TO supporters, Janet Reno is a refreshing exception to the blue-suited army of smooth talkers that controls Washington. To detractors, however, she's responsible for the Waco debacle.
As Ms. Reno testified Aug. 1 about her role in the 1993 raid and standoff at the Branch Davidian homestead in Waco, Texas, both interpretations were evident.
Democrats praised Reno for her ''towering integrity'' throughout the ordeal and assigned blame for all 85 deaths to the religious group's leader, David Koresh. Republicans, led by co-chair Rep. Bill Zeliff (R) of New Hampshire, blasted Reno for endorsing a plan to end the 51-day siege with tanks and tear gas, and read from a White House memo that, they say, suggests President Clinton made the final call.
But whatever conclusion the hearings ultimately produce, they will affect federal law enforcement for a long time.
Representative Zeliff says ranking officials at the Bureau of Alcohol, Tobacco and Firearms and the Federal Bureau of Investigation will have to ''err on the side of caution'' next time they face another such siege. Those decisionmakers, he says, will have to be held accountable.
Democrat Charles Schumer of New York warns that although federal agents need to be more cautious, Congress ''cannot allow law enforcement to be so tied in knots that they will be ineffective.''
While Republicans fired sharp questions at Reno about all aspects of the negotiations, their only attempt at producing new information seemed to be linking Mr. Clinton to them through a trail of memos, meetings, and telephone conversations.
''We're trying to establish responsibility at a level higher than Janet Reno,'' Zeliff said July 31. ''I don't believe that Janet Reno, all by herself, with less than two weeks' experience, made that decision.''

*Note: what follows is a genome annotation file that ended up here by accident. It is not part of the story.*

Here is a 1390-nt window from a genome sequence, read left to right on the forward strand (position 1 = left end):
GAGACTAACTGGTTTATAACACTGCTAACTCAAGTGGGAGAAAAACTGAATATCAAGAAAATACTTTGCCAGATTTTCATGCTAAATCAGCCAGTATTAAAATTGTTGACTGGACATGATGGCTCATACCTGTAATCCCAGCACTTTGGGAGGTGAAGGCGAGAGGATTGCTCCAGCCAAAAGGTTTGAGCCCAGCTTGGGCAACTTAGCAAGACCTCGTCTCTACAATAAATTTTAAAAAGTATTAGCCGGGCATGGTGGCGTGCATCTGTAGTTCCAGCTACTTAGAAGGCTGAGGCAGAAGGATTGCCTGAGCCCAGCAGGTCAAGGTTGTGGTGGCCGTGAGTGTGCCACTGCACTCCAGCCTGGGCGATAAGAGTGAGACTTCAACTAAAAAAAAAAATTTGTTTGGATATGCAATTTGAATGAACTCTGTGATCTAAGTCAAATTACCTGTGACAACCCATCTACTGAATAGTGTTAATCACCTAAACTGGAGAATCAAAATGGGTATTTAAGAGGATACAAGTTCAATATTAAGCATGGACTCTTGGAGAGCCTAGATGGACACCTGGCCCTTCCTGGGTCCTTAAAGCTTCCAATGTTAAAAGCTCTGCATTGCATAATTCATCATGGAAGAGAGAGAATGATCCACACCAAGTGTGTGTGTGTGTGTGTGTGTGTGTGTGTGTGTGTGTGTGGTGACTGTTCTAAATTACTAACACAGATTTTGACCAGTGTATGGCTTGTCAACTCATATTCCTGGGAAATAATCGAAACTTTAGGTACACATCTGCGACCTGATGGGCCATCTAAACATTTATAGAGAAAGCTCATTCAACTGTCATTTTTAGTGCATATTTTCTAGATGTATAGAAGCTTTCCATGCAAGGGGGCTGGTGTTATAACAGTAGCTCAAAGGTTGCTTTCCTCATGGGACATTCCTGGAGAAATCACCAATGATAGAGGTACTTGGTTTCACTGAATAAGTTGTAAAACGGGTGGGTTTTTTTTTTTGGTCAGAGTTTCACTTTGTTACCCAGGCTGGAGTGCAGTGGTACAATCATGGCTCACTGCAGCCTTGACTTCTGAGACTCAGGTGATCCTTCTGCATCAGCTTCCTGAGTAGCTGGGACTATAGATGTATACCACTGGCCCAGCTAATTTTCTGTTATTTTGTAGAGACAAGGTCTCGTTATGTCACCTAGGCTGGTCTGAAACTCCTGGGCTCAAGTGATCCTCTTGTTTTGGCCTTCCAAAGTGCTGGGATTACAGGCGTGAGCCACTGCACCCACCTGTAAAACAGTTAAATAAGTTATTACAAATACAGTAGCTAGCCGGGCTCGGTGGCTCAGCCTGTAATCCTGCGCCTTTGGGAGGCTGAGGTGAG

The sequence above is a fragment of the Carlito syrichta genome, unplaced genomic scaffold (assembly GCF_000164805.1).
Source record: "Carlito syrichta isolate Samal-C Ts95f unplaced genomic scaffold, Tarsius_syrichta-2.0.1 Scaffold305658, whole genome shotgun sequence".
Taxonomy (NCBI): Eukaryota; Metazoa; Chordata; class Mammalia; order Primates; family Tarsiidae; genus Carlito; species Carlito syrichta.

Earlier this week, both Reno and the White House dismissed allegations of Clinton's involvement as baseless. ''Such a position, Reno said July 31, ''is an insult to the truth.''
Much of Reno's testimony mirrored statements she made at the initial hearings on Waco two years ago. But the tone of the questions - posed now by a Republican-led panel - was far sharper.
IN her opening statement, Reno clicked off a series of incidents in which Koresh and his followers broke surrender promises. She also detailed information that federal agents received about the situation inside the compound: that conditions were deteriorating and that Koresh and several of his followers were formulating a plan to come out of the compound with explosives strapped to their waists ''to take out as many agents as they could'' in a suicidal rampage.
''We faced an impossible situation,'' Reno said. ''Koresh wouldn't leave. He had told us that no more children would be allowed to leave.'' Reno added that the perimeter was becoming unstable, that federal agents needed relief, and that experts told her that Koresh's promise to come out when he finished a religious manuscript was ''just another ploy.'' Still, she said, ''The FBI kept negotiating'' all the way up to the time of the gas assault. ''Six hours went by,'' after the assault began, Reno says, ''and still no one came out.'' Instead, she said, the Davidians opened fire.
The day's toughest questioning came from Zeliff, who pummeled Reno with questions about her discussions with the White House, and her decision to use CS gas, which some experts say is harmful to children, and to ignore a promise by Koresh, put in writing, to come out when his manuscript was finished.
The opening statements of the two co-chairs, Zeliff and Rep. Bill McCollum (R) of Florida, showed that a possible rift had opened between them. While Zeliff was Reno's most vociferous critic, McCollum told reporters that it ''seems clear'' that the Davidians themselves ignited the fire that engulfed the compound.